While I was growing up in the 1950s, the only female superhero around was Wonder Woman, an Amazon with bracelets that could deflect bullets. Today, with Katniss Everdeen of The Hunger Games holding readers young and old in thrall, it’s high time the Amazons took their rightful place in the pantheon of empowered women. Anne Fortier, author of the New York Times best seller Juliet, rises to the challenge.
The Danish-Canadian writer’s hefty new novel, The Lost Sisterhood, skilfully weaves a mesmerizing tale of two women – one modern and one mythological (or maybe not) – replete with intrigue, twists, and turnarounds. If you were pitching this story to a producer, you’d say, Dan Brown meets Danielle Steel via Margaret Atwood.
he Amazons, women warriors of Greek mythology, fascinate Oxford philologist Diana Morgan, a curiosity that was seeded by her grandmother who believed herself to be one. Diana’s parents, however, believed Granny was mentally unstable. Before they could have her institutionalized, Granny disappeared. Some time later, Diana receives a package in the mail: an exercise book with the alphabet of an ancient language and a jackal-headed bronze bracelet.
The Lost Sisterhood
In parallel to Diana’s story is the tale of a determined young huntress, Myrina, who flees her devastated village with her blind sister, Lilli. They survive a desert crossing and reach the mythic Lake Tritonis where they join the priestesses who serve the Goddess of the Moon. The temple is attacked and looted by Greek marauders, led by Orestes, son of the powerful king Agamemnon. A number of the priestesses, including Lilli, are abducted. Determined to rescue all of her sisters, Myrina and her remaining band sail to Crete, where she meets Paris, heir to the throne of Troy; he helps her raid Agamemnon’s palace where she liberates her sisters. What follows is Fortier’s brilliant revision of an ancient myth.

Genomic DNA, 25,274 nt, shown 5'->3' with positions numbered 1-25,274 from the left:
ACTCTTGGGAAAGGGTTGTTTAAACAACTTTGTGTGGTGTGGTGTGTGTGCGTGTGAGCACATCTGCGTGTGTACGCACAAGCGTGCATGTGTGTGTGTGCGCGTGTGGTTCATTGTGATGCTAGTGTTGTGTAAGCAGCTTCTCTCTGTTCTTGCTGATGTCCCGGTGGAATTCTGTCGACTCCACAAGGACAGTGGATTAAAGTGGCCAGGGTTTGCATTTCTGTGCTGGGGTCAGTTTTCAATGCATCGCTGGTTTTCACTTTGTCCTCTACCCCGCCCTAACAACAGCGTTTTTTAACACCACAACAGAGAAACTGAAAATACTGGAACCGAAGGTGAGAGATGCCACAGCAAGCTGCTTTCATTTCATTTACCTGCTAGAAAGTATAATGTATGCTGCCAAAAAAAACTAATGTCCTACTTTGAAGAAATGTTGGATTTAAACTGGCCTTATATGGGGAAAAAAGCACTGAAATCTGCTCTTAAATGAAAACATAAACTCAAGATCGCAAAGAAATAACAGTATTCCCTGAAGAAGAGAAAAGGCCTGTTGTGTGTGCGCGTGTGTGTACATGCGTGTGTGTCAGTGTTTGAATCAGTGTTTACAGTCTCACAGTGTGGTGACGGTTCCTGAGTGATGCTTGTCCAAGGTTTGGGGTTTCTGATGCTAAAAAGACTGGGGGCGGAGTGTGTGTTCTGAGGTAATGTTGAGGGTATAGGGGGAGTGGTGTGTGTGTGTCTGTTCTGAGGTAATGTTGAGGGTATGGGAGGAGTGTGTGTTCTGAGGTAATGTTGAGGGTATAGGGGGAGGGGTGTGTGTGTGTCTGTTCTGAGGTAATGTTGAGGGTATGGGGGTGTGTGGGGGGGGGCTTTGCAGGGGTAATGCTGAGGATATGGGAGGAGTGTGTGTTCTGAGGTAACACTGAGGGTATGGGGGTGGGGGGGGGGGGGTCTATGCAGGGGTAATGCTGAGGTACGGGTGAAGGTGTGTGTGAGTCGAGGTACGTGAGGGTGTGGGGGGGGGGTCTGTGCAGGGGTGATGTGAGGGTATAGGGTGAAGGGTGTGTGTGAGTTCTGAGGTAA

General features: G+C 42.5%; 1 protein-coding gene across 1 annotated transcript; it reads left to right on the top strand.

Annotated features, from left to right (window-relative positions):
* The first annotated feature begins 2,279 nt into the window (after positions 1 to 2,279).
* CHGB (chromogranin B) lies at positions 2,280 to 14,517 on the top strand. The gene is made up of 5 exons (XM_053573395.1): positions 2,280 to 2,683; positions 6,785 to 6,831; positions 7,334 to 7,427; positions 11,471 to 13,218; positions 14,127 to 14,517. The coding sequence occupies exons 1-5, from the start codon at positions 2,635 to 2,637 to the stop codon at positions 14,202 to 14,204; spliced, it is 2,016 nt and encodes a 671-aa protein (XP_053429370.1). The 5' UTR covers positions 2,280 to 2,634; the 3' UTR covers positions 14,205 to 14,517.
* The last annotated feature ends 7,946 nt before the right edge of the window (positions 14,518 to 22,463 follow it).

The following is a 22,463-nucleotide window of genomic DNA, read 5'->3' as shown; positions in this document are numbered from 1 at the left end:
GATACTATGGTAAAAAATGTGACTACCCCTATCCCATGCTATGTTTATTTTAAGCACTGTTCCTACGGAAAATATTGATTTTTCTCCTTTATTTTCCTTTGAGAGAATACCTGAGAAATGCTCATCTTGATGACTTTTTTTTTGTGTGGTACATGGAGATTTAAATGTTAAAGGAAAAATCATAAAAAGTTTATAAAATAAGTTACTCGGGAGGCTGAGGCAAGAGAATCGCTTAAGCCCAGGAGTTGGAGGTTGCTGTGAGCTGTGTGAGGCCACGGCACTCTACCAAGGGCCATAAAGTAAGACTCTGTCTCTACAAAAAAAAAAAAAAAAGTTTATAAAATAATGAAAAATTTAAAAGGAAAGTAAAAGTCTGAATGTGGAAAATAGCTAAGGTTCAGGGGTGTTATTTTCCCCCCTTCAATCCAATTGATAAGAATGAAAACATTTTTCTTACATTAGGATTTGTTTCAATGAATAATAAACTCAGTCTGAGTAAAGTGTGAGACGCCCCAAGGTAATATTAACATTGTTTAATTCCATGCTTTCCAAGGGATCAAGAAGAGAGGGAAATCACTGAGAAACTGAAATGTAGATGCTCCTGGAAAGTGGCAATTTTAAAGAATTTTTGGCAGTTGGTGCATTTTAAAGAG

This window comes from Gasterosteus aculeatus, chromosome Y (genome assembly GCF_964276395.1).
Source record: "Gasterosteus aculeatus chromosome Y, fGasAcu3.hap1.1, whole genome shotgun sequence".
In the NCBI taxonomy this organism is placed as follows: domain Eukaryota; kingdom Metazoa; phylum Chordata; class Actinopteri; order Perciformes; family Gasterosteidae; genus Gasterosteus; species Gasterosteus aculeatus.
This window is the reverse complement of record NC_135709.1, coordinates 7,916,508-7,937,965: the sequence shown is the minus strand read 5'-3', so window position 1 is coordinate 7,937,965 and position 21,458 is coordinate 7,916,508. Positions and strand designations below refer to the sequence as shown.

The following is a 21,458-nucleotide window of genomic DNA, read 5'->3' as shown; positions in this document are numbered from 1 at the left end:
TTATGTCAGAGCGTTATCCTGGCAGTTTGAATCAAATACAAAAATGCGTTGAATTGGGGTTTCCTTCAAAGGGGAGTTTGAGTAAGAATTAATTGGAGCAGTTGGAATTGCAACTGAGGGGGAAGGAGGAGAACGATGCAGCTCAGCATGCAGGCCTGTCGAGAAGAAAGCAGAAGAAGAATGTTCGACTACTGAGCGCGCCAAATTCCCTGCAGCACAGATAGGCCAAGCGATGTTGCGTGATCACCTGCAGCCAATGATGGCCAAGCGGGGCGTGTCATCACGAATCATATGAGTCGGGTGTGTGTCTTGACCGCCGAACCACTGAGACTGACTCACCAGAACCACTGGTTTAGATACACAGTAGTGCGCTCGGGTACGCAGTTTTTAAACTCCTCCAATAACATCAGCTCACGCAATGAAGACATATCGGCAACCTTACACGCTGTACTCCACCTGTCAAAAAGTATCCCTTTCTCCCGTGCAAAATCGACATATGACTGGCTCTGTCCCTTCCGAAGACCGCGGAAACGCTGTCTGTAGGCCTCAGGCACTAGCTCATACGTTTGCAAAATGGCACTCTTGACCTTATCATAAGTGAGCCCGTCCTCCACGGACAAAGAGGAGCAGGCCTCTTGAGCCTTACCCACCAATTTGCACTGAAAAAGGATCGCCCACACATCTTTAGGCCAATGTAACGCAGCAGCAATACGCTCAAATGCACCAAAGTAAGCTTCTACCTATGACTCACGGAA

Like a high-speed chase, Fortier criss-crosses the two women’s stories at a breakneck tempo as Diana and Nick follow the trail of Myrina and the Amazons from Greece to Turkey to Germany and, finally, Finland. The evidence supporting the existence of the Amazons builds with clever feints and clues, keeping readers on their toes but sometimes inducing a bit of head-scratching. Why does Diana have to explain the legend of the Minotaur to Nick, who has been working as a guide on archaeological digs? And why the brief prologue that describes a college student receiving a baby in a basket (an event that is totally forgotten by the book’s end, 700 pages later)?
Of the two odysseys, I much prefer Myrina’s story: despite its mythic roots, it rings truer and is richer than Diana’s travails in tracking Granny’s jackal bracelet and the Amazons. Of the two love stories, Myrina and Paris strikes a heartfelt chord, whereas the teeter-totter relationship between Diana and Nick feels too contrived.
Ultimately, The Lost Sisterhood is a swift and wonderful read; a book that is ripe for big-screen adaptation. mRb